In 2011 Kyrgyzstan continued to grapple with the consequences of the June 2010 violence that erupted between ethnic Kyrgyz and Uzbeks in the country’s south, killing more than 400 people. Four commissions of inquiry were completed and thousands of criminal investigations continued in 2011, with the justice process skewed to scapegoat ethnic Uzbeks for the violence.
Torture and arbitrary detentions in the context of investigations into the June 2010 violence are rampant and go largely unpunished. Ethnic Uzbeks in the south are particularly vulnerable to police torture. Violations of international fair trial standards plagued the administration of justice in the south.
While the climate for freedom of media generally improved in 2011, the authorities made several attempts to limit freedom of expression.
Kyrgyzstan’s presidential elections took place on October 30, 2011.
In May 2011 the Kyrgyzstan Inquiry Commission (KIC)—commissioned by President Roza Otunbayeva in 2010 and headed by Kimmo Kiljunen, a member of the Parliamentary Assembly of the Organization for Security and Co-operation in Europe (OSCE)—published its findings that the government failed to prevent and stop the June 2010 violence. The KIC also found that some military personnel participated in attacks on Uzbek neighborhoods, and that some crimes committed during the June 2010 violence might amount to crimes against humanity if proven in court.
However, official commissions published three reports in 2011 that did not acknowledge the role that military and security personnel played, and generally failed to recognize the systematic nature of attacks on Uzbek neighborhoods.
The authorities opened more than 5,000 criminal cases into the June 2010 violence. Although most of those killed were ethnic Uzbek, 83 percent of those facing prosecution for homicide were also ethnic Uzbek.
In 2011 trials in connection with the June 2010 violence continued to be held with violations of international fair trial standards. Defendants, mostly ethnic Uzbeks, are found guilty and sentenced to prison terms ranging from several years to life primarily based on confessions that many allege were coerced under torture.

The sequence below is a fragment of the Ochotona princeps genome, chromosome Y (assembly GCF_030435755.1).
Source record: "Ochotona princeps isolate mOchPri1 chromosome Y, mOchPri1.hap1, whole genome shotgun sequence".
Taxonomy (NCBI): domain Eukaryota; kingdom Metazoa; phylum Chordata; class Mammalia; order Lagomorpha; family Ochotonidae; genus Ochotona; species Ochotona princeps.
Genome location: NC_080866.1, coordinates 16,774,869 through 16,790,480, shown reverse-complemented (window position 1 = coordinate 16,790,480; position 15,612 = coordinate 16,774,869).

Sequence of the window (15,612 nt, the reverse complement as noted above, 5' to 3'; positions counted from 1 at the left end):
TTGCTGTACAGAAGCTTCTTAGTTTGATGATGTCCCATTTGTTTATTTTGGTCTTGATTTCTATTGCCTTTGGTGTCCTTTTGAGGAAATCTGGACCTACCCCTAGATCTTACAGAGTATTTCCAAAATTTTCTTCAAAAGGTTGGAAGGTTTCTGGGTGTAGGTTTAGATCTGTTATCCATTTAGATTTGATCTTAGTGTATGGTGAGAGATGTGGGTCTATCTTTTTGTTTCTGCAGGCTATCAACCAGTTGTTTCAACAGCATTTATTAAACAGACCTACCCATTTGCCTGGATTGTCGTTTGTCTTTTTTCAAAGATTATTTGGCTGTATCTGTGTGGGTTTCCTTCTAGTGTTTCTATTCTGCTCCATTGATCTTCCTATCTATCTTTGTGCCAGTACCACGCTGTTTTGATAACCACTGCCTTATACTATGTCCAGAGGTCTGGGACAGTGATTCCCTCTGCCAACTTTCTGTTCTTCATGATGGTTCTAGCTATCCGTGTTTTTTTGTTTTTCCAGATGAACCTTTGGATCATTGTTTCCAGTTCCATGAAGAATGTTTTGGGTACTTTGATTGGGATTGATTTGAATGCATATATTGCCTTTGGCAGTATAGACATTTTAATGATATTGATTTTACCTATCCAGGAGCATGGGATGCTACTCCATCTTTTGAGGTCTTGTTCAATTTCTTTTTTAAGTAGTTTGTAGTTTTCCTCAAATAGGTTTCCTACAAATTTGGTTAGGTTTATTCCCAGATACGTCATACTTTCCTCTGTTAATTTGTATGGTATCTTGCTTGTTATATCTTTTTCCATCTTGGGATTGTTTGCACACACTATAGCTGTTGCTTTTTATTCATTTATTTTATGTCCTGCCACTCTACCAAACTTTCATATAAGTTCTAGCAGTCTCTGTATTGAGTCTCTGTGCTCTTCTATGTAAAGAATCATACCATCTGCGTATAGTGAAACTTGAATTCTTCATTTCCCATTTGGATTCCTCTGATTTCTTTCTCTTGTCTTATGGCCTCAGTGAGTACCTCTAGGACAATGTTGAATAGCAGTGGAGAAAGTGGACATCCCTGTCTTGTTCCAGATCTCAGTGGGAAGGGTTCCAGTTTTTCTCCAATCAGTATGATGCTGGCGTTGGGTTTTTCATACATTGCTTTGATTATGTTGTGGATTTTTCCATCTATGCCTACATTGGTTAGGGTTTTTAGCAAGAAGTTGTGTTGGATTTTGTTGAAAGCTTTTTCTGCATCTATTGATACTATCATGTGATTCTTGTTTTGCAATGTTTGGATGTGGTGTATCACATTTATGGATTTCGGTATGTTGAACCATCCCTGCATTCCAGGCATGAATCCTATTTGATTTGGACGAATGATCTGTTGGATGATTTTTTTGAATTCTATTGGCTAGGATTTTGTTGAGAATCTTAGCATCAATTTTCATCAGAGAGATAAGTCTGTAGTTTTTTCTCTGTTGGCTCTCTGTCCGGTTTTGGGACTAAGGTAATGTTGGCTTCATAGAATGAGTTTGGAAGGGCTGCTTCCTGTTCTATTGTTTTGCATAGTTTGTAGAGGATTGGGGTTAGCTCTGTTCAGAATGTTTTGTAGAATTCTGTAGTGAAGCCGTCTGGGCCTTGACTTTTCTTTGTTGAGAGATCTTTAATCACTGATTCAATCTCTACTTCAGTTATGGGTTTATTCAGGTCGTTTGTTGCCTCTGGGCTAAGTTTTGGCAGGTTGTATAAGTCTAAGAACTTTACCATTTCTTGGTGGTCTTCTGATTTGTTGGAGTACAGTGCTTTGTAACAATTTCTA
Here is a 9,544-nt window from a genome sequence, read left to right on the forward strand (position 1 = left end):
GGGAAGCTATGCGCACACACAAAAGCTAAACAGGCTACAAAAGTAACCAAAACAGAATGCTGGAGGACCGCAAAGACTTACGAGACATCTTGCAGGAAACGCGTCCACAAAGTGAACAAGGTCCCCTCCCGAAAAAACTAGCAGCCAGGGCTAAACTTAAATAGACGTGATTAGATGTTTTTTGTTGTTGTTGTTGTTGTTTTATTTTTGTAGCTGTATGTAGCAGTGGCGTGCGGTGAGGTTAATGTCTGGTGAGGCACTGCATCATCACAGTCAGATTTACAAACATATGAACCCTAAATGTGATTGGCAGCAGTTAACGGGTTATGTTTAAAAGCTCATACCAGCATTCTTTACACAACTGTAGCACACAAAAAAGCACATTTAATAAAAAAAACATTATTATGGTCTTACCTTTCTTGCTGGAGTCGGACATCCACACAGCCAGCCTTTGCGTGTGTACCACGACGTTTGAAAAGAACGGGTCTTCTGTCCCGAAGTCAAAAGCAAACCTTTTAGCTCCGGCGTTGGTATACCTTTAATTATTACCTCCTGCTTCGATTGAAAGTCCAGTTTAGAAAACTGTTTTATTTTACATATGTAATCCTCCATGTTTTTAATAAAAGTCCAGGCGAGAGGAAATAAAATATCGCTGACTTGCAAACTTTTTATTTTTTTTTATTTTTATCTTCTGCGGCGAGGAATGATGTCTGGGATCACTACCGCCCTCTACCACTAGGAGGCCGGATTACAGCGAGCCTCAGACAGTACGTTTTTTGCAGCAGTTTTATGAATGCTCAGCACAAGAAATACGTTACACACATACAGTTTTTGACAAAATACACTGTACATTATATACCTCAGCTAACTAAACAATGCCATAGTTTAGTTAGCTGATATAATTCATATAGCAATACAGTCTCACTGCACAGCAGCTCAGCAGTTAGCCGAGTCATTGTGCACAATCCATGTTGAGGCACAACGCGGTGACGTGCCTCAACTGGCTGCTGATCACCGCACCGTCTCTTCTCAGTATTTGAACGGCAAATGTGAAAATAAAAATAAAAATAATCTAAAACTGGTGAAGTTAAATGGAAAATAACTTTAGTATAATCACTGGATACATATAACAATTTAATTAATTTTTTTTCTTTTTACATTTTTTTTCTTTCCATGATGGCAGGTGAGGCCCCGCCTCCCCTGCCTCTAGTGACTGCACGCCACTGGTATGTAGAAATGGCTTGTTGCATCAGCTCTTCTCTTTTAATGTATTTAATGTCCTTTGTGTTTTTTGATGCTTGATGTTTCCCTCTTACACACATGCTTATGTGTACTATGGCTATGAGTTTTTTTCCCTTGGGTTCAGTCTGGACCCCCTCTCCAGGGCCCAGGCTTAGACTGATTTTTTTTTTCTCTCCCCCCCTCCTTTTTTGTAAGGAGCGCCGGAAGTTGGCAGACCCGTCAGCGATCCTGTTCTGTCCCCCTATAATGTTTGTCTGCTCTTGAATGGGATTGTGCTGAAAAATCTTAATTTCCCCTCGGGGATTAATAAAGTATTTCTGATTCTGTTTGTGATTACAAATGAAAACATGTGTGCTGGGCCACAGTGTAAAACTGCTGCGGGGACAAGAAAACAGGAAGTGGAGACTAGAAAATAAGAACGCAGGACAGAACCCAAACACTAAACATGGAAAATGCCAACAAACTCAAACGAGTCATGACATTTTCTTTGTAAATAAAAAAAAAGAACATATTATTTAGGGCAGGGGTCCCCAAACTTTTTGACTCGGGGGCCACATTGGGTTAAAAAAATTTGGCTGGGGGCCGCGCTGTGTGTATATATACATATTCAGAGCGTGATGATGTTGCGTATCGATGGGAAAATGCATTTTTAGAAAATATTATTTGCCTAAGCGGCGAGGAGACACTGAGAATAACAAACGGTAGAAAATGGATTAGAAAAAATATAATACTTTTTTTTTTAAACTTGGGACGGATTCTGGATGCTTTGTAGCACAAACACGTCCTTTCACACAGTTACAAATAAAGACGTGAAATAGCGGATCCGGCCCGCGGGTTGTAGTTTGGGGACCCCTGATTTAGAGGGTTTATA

The Kyrgyz Supreme Court routinely upholds these court verdicts, leaving the accused with no other national recourse to justice. In one of the few exceptions, in April 2011 the Supreme Court returned a ruling against an ethnic Uzbek sentenced to 15 years imprisonment for re-examination after finding inconsistencies in the evidence against him. A judge at the Osh city court paid little attention to the recommendations from Bishkek and after yet another biased trial added a year to the initial verdict, sentencing the Uzbek man to 16 years in prison.
The hostile and violent environment in which trials occurred undermined defendants’ fair trial rights. Lawyers in southern Kyrgyzstan who defend ethnic Uzbek clients continue to be harassed and physically attacked. Although court staff and police officers often witness such attacks, no one has been held accountable for violence against lawyers.
Torture and Arbitrary Detentions
While local human rights NGOs report that incidents of arbitrary detentions and torture in police custody decreased in 2011 in the south, these abuses remain rampant and unpunished, particularly in the context of investigations into the June 2010 violence. Most judges in such cases dismiss, ignore, or fail to order investigations into torture allegations. In at least nine cases police also arbitrarily detained and tortured ethnic Uzbek men and threatened to charge them in relation to the June 2010 violence if they did not pay large sums.
Human Rights Watch research found at least two ethnic Uzbeks died in 2011 due to injuries sustained when detained in police extortion schemes. Given the routine use of torture by the country’s law enforcement officials, efforts by the prosecutor’s office to investigate allegations of torture were inadequate. The prosecutor general’s office stated it had launched 34 criminal investigations into torture allegations between January and July 2011. However, only three law enforcement officials have been convicted in just two cases. At this writing six more cases had been sent to a court.
Freedom of Expression
While the climate for media freedoms has generally improved since President Kurmanbek Bakiev’s fall in April 2010, there were several attacks on journalists in 2011, and parliament adopted two resolutions curbing freedom of expression regarding the 2010 events.
In 2011 several reporters were physically or verbally attacked while performing journalism work. In May supporters of the Asaba nationalist political party verbally threatened non-ethnic Kyrgyz staff of the Bishkek-based online news agency www.24.kg. The agency plans to appeal in court the prosecutor’s decision not to investigate these threats.
On June 20 in Osh a group of Ata-Jurt political party supporters attacked and beat a cameraman for NTS, a Bishkek-based television channel. Local media reported that law enforcement officials did not intervene. Instead of investigating the attack, they later accused the journalist of unprofessional behavior and provoking the fight.